Mountain Roads - Aerial Photography. Available 6th of September. The mountain was there yesterday. And it’ll be there tomorrow. It has no interest in us. Its sense of time is geological, we’re little more than a moth that has landed on its broad flanks a moment ago: the prehistoric hunters, the Roman legions, the pilgrims and medieval traders, the road builders with their dynamite, the royal carriages, the puffing steam trains, the freezing soldiers with their rifles, the first motorists wrapped in clouds of dust and the echo of their engines, the cyclists and their iron thighs and tight trousers, the honking postal coaches, motor-homes and buses, the roaring racing machines – the mountain couldn’t care less. Mule tracks, military thoroughfares, trade routes, panoramic roads – merely fleeting shadows on its elephant skin. When a wave of rock piles up and breaks in the slowest of all slow motion for a billion years – what then is a decade, a century, a millennium?
The mountain stands still in the raging sea of time. The rise and fall of civilizations, the march of progress and technology in the modern world – for human ambition, the mountains have always represented both an adversary and an incentive. By dividing valleys and villages, countries and cultures, mountains have challenged us. Yet we always found a way. Long ago, it took weeks to conquer the icy summits, wrapped in furs trudging through ice and snow. We feared bears and wolves, we begrudgingly paid the toll charge, searching for the flickering lamps and life-saving hospice at the top of the pass. Now we sit in leather seats as we hurtle through neon-lit tunnels of granite, traversing entire mountain ranges in a matter of minutes, or we fly over snow-covered peaks in climate-controlled aircraft. The mountains, which once seemed as high as the sky, have not only lost their terror, for modern traffic, they’ve now been leveled to the ground. And the alpine roads, crafted by generations of brilliant builders to span gorges and peaks, the stage achievements carved in stone against nature’s superior might? They have turned into adjuncts to our road networks, ephemeral traces of past mobility. But now that engineers of today prefer to drill through the mountains instead of traversing them, will the old serpentine roads soon be abandoned, closed to protect the mountains from our highly motorized addiction to pleasure?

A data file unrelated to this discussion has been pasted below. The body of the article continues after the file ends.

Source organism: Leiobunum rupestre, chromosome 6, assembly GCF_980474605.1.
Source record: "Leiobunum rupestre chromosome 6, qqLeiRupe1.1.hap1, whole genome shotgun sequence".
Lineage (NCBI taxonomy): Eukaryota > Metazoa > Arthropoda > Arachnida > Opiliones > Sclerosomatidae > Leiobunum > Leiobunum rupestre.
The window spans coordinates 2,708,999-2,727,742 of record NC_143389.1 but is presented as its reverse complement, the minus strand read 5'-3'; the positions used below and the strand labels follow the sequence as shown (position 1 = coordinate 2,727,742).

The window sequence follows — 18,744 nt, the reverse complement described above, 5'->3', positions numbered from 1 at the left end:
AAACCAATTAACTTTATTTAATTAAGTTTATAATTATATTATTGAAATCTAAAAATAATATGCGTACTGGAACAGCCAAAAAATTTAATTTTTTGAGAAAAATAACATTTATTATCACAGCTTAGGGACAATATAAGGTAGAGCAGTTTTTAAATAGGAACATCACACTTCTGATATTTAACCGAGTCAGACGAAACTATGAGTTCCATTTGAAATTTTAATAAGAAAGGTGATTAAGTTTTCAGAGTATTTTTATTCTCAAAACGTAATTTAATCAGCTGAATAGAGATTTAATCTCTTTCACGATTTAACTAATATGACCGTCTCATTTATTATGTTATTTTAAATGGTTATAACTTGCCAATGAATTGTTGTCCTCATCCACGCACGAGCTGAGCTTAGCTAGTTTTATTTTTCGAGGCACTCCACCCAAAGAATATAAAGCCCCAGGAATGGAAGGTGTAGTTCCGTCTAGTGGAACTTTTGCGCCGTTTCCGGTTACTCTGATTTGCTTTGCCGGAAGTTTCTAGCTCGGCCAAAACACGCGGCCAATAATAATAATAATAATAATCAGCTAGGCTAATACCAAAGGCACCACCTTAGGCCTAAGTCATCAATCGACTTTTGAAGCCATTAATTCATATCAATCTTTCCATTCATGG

How will our children, grandchildren, great-grandchildren experience this mountain world? Will it still be part of their physical existence – the curves actually driven simply by electricity, hydrogen, synthetic fuel instead of gasoline? Or just virtually? As a proxy on their high-resolution monitors? As artifacts from long-forgotten eras, without their own souvenir pictures, without connection to real life? What role will mountains play in the next chapters of mankind, in a hundred, even a thousand years? The future of the mountains remains fiction – instead, let’s turn out attention to the present: Often it is precisely the nostalgia of the useless and irrelevant that holds a special allure over us. Robbed of their original function, the aesthetic dimension of these mountain roads and alpine passes increasingly comes to the fore. Their beauty, their promise of deceleration and authenticity. And so our view changes, too.
The alpine landscapes that Stefan Bogner creates in his photography have little to do with the lush fields of flowers and sun-drenched ski slopes in traditional travel brochures of the tourism and marketing industry. With their brown, arid meadows and vegetation, patchy snowfields, cliffs covered in moss and lichen, faded strips of asphalt, seas of fog and wisps of clouds – again and again, wisps of clouds – rather, his motifs and image construction follow the ideal of the Romantics, who in the 19th century discovered the Alps as an otherworldly gateway between man (small, finite) and the divine universe (large, infinite). The greatness – or sublime as English exhibition catalogues call the quality of Caspar David Friedrich’s work – of these mighty, rugged rock masses and formations, shaped by the movement of the continents over millions of years and untamed by mankind, blows like a cold wind on the back of the neck when looking at Bogner’s mountain worlds.